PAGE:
Driving Politics
Home >Police Enforcement > Tickets and Cash > Virginia: Poll Shows Abuser Fees on Mind of Voters 
Print It Email It Tweet It

Virginia: Poll Shows Abuser Fees on Mind of Voters
A Washington Post poll shows a majority likely to vote in November against Virginia legislators who support the speeding ticket tax.

A Washington Post poll released Friday shows that Virginia state legislators who voted to impose a new tax on major and minor traffic infractions will face voters' wrath in November. In a telephone survey of 1,144 residents, transportation ranked as the most important issue, outpacing other items such as the economy, education and immigration by a wide margin. The so-called civil remedial fees were designed to raise revenue for transportation by adding a $1050 tax on top of an already sizable $2500 maximum fine for offenses that include driving 15 MPH over the limit in a 65 zone or wantonly disregarding the safety of others by failing to use a turn signal (fee details). Fifty-six percent of likely voters said they were less likely to vote for anyone supporting these fees.

This spells trouble for Speaker of the House of Delegates William J. Howell (R) who has embraced the fees on the behalf of his traditionally anti-tax party and blocked efforts of fellow Republicans such as state Representative Jeff Frederick (R-Woodbridge) to call a special session for their repeal. Howell's plan has been to delay action until after the elections, hoping the furor that ignited in July would die down and the issue become forgotten. Since the fees became publicly known, nearly 177,000 voters have pledged to vote against fee supporters (view petition). The Post poll suggests these voters have a long memory with a majority now expressing disapproval for the way the legislature is doing its job. This reflects a ten-point increase in discontent over a poll taken in 2006 before the abuser fee issue hit.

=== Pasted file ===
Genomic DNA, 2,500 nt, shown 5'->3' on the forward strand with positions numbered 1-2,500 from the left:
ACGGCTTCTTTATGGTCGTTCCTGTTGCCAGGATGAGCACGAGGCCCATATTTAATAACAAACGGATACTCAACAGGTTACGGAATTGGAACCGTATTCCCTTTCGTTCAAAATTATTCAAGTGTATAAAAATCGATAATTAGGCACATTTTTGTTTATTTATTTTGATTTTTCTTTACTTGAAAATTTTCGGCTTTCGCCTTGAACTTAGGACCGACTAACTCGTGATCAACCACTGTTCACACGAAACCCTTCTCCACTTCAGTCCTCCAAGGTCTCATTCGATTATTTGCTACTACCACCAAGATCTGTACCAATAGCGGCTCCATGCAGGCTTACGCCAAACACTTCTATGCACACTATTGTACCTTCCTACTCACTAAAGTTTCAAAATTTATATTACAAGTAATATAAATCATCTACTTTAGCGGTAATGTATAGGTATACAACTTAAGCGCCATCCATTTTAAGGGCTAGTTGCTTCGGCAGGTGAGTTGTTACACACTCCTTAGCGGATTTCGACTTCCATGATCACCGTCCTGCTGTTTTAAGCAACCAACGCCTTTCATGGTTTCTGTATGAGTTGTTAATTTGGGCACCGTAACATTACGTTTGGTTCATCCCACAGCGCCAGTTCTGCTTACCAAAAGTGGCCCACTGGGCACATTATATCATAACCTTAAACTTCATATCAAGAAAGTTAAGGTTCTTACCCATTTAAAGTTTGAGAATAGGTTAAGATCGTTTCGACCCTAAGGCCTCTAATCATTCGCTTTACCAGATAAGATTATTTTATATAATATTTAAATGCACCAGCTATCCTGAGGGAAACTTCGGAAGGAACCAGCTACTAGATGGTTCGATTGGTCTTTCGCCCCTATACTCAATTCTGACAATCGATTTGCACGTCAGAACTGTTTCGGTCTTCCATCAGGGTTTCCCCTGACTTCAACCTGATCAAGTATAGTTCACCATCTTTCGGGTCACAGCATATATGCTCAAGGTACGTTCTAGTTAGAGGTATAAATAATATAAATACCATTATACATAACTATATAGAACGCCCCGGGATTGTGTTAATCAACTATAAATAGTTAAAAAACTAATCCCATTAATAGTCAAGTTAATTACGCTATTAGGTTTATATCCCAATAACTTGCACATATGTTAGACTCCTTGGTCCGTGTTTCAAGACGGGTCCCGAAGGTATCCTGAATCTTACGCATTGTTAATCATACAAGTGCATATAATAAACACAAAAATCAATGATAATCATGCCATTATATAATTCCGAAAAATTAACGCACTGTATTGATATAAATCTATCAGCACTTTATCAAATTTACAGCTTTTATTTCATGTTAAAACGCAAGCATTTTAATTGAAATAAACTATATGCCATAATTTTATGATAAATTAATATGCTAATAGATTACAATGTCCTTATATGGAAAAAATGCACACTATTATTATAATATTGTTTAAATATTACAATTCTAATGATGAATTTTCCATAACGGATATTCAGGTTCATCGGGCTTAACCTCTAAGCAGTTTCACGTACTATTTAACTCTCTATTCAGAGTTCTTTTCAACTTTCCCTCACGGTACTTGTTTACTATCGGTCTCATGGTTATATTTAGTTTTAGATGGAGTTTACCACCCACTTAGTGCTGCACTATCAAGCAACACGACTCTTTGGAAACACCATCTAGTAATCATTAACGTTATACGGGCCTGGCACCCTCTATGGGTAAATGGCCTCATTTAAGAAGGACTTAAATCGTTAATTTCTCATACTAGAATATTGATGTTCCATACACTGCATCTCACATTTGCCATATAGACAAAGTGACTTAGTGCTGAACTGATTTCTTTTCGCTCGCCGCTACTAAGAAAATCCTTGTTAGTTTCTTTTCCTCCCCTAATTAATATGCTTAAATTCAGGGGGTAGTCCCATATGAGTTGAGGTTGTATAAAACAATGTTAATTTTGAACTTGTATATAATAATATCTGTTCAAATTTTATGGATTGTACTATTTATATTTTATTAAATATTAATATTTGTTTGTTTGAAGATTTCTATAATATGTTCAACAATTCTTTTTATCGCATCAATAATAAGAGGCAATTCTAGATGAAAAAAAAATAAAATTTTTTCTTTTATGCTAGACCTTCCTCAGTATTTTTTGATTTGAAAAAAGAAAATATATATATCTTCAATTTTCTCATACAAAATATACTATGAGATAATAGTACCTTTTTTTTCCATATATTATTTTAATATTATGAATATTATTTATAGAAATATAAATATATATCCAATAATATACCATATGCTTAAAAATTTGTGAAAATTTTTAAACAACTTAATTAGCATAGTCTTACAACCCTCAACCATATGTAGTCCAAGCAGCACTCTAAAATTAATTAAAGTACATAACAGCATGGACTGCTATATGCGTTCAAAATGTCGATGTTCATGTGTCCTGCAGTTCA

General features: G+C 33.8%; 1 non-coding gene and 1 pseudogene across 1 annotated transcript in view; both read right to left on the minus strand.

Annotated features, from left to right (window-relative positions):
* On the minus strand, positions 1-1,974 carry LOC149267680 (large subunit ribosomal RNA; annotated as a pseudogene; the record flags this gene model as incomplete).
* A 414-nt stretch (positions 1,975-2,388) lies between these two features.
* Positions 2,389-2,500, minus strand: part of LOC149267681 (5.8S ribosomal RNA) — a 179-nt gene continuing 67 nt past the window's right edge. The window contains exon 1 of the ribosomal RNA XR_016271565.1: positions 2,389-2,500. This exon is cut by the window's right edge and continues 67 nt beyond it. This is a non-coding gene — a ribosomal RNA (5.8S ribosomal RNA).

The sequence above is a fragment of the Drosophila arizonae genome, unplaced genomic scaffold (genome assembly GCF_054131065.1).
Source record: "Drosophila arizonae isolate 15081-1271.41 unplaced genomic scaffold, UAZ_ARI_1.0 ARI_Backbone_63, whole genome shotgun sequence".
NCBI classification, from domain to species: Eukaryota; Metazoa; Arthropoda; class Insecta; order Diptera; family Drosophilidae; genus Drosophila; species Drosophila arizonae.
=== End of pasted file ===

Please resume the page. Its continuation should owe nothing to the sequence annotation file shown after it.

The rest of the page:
Only nineteen percent expressed support for abuser fees while three percent had no opinion on the issue. The poll did not ask respondents whether the fees themselves were a good idea, but it did ask whether voters thought the fees were "too high." Half responded in the affirmative, suggesting the plan of Speaker Howell and Governor Tim Kaine (D) to expand the fees to cover out-of-state drivers in January will do little to appease public anger.

A majority of legislators, including fee architect Dave Albo (R-Springfield), face no opponent in the upcoming election as the filing deadline for candidates elapsed before the fees were publicized. The poll claims a margin of error of 3 percent.

Source: Washington Post Poll (Washington Post, 10/12/2007)

Permanent Link for this item
Return to Front Page

Related News
UK Government Reports On Road Safety Impact Of Lockdowns

Iowa Supreme Court Rescues State From Refunding Illegally Issued Traffic Tickets

OPINION: How To Set Speed Limits For Safety, Not Profit

OPINION: How Speed Limits Are Set For Maximum Profit

OPINION: Proposed Rules Would Put Stops Signs Anywhere, Everywhere

View Main Topics:

Get Email Updates
Subscribe with Google
Subscribe via RSS or E-Mail

Back To Front Page

Front Page | Get Updates | Site Map | About Us | Search | RSS Feed Driving politics